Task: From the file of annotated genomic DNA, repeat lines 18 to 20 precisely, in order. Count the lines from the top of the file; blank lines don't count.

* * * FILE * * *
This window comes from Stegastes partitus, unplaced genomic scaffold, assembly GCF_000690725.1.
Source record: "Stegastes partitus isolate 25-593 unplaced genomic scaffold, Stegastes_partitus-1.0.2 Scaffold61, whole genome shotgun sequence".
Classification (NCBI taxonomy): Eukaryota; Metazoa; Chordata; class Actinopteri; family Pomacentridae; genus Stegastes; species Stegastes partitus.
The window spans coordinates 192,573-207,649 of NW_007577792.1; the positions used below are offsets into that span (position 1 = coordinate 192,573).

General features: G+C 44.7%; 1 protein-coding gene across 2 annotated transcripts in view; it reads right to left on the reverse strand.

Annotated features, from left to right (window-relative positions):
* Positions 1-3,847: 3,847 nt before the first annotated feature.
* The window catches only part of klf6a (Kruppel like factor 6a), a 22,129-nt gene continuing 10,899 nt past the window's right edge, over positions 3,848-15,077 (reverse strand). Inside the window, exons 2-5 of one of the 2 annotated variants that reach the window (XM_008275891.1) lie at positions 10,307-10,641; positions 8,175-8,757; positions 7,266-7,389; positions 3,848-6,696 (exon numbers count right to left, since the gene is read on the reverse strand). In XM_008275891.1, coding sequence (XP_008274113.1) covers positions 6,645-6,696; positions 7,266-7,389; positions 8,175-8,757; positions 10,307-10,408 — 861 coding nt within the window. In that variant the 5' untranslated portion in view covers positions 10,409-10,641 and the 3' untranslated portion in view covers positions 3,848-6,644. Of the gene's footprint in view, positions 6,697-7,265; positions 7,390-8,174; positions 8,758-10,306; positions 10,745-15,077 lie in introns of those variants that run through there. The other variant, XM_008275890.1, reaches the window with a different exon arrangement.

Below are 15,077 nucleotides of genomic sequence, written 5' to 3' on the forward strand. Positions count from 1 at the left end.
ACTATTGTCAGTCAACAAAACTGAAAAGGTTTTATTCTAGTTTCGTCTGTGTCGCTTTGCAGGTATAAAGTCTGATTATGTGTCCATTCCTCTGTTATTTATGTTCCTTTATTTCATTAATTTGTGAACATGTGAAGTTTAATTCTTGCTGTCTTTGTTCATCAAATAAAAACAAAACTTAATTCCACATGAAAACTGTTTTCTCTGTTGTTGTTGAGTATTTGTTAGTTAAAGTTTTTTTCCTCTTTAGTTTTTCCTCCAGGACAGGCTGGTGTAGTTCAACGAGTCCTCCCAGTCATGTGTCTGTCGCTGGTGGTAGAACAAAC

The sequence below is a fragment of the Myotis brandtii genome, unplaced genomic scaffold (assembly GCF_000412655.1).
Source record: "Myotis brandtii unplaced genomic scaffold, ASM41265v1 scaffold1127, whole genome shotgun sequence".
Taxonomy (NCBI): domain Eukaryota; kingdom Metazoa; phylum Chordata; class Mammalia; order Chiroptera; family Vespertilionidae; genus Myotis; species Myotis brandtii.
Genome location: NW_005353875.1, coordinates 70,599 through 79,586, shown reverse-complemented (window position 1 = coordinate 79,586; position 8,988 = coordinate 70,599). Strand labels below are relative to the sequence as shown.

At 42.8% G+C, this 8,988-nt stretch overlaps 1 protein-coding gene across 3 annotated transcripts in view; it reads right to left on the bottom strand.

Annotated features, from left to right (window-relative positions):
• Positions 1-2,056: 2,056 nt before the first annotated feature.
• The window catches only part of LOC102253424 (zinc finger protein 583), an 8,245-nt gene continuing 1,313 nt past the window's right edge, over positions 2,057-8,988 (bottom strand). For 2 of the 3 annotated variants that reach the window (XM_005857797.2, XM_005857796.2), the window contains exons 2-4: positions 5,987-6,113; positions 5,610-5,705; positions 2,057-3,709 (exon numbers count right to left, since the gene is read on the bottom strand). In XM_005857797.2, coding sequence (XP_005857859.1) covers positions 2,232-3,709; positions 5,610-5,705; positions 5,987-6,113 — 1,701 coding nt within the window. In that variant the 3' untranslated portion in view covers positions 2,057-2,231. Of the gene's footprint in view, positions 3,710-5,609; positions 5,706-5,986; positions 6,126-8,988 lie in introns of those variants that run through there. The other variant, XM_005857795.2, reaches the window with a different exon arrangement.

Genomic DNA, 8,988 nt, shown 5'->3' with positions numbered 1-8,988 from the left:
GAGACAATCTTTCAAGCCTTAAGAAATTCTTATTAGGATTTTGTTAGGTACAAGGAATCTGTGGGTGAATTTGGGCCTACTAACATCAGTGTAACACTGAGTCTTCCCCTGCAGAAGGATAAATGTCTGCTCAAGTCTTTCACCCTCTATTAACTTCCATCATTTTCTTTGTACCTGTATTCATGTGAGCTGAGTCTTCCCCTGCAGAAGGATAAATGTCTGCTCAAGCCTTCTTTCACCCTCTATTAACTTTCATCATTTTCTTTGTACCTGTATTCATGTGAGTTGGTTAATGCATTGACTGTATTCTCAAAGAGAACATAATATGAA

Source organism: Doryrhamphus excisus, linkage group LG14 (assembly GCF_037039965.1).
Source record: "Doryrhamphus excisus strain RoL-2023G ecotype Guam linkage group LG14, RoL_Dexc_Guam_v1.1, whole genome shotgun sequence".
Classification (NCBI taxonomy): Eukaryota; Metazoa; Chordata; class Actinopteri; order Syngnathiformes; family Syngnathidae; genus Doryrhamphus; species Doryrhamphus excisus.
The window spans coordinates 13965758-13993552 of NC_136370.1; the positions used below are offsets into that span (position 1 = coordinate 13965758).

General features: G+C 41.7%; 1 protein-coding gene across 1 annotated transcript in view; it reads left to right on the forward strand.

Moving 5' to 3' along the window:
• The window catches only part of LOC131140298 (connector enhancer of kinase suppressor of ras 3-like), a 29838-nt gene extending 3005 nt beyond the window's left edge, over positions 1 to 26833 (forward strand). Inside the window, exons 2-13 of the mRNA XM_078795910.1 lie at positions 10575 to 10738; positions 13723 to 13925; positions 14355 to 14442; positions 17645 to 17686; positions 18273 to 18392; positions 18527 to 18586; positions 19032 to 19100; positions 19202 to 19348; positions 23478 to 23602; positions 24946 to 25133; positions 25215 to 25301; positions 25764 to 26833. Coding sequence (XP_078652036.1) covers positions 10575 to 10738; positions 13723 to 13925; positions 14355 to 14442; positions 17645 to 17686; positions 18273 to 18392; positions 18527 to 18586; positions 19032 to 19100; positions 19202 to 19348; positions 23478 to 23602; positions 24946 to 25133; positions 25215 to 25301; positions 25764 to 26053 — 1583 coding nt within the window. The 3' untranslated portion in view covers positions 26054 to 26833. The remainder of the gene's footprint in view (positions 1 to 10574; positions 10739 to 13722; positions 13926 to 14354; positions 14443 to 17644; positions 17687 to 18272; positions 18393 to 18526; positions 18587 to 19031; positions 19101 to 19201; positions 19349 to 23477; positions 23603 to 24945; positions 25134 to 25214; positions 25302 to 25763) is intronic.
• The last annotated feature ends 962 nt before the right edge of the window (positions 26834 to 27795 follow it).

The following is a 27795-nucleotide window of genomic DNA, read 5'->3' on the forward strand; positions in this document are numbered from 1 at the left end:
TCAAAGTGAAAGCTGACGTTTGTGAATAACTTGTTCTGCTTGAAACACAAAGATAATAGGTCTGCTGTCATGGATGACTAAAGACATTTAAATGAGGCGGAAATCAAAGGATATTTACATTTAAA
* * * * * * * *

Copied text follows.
• The window catches only part of LOC102253424 (zinc finger protein 583), an 8,245-nt gene continuing 1,313 nt past the window's right edge, over positions 2,057-8,988 (bottom strand). For 2 of the 3 annotated variants that reach the window (XM_005857797.2, XM_005857796.2), the window contains exons 2-4: positions 5,987-6,113; positions 5,610-5,705; positions 2,057-3,709 (exon numbers count right to left, since the gene is read on the bottom strand). In XM_005857797.2, coding sequence (XP_005857859.1) covers positions 2,232-3,709; positions 5,610-5,705; positions 5,987-6,113 — 1,701 coding nt within the window. In that variant the 3' untranslated portion in view covers positions 2,057-2,231. Of the gene's footprint in view, positions 3,710-5,609; positions 5,706-5,986; positions 6,126-8,988 lie in introns of those variants that run through there. The other variant, XM_005857795.2, reaches the window with a different exon arrangement.

Genomic DNA, 8,988 nt, shown 5'->3' with positions numbered 1-8,988 from the left:
GAGACAATCTTTCAAGCCTTAAGAAATTCTTATTAGGATTTTGTTAGGTACAAGGAATCTGTGGGTGAATTTGGGCCTACTAACATCAGTGTAACACTGAGTCTTCCCCTGCAGAAGGATAAATGTCTGCTCAAGTCTTTCACCCTCTATTAACTTCCATCATTTTCTTTGTACCTGTATTCATGTGAGCTGAGTCTTCCCCTGCAGAAGGATAAATGTCTGCTCAAGCCTTCTTTCACCCTCTATTAACTTTCATCATTTTCTTTGTACCTGTATTCATGTGAGTTGGTTAATGCATTGACTGTATTCTCAAAGAGAACATAATATGAA